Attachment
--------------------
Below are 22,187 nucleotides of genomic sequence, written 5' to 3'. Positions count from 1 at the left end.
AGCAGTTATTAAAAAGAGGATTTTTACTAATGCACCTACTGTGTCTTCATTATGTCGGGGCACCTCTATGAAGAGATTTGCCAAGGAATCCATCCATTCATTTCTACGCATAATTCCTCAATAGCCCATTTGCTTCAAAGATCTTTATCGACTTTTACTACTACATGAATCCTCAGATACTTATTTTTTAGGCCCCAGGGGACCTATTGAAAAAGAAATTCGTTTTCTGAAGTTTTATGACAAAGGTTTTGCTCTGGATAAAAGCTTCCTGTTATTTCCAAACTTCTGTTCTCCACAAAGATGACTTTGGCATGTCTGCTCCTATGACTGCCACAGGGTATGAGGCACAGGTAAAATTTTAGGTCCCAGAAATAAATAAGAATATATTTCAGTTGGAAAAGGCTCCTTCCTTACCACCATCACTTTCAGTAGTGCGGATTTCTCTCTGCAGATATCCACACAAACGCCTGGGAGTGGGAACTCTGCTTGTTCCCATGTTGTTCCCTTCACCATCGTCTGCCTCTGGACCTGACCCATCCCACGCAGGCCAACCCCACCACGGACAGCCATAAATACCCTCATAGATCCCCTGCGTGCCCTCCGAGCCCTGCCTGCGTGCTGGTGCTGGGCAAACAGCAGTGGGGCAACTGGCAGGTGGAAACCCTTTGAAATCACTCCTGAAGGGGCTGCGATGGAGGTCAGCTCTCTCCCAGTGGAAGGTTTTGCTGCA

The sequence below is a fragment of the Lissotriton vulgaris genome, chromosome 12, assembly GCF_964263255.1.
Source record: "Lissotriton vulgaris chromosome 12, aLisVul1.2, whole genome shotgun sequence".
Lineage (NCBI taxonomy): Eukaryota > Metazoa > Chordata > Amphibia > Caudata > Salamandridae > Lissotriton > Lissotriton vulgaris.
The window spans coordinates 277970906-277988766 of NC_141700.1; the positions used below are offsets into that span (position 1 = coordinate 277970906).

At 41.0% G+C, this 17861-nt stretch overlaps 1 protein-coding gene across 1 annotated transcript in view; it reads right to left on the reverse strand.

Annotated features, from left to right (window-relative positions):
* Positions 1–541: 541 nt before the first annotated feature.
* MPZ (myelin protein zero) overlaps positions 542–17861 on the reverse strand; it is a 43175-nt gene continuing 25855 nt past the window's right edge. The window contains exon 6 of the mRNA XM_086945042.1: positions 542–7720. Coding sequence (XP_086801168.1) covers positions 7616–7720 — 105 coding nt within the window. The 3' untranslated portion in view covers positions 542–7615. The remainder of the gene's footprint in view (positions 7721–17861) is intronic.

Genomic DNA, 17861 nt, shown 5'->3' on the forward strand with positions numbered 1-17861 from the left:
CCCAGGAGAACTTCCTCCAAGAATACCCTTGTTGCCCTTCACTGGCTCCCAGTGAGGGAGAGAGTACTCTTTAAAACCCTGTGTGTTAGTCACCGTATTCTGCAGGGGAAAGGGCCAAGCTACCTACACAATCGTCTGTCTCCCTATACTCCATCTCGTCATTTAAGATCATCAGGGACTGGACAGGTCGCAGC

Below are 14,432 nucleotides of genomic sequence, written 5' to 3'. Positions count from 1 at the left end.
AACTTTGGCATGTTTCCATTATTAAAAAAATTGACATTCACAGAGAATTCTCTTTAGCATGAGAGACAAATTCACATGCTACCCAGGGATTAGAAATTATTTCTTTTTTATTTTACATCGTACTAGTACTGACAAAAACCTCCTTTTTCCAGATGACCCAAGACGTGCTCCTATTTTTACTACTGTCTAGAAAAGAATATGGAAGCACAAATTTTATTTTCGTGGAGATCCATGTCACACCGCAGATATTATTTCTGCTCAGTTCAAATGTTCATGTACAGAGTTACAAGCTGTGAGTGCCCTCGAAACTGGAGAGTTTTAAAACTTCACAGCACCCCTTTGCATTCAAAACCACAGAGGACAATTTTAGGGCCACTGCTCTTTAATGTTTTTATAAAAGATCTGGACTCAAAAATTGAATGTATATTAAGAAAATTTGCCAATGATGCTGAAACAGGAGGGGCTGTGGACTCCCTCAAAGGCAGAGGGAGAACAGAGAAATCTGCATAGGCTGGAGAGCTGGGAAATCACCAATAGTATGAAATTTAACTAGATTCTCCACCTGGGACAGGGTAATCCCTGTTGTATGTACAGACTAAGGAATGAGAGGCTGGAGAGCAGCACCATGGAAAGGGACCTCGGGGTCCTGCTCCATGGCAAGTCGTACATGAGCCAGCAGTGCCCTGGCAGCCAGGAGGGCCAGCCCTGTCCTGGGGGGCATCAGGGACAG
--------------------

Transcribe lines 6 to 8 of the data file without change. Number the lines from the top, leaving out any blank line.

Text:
The window spans coordinates 277970906-277988766 of NC_141700.1; the positions used below are offsets into that span (position 1 = coordinate 277970906).

At 41.0% G+C, this 17861-nt stretch overlaps 1 protein-coding gene across 1 annotated transcript in view; it reads right to left on the reverse strand.

Annotated features, from left to right (window-relative positions):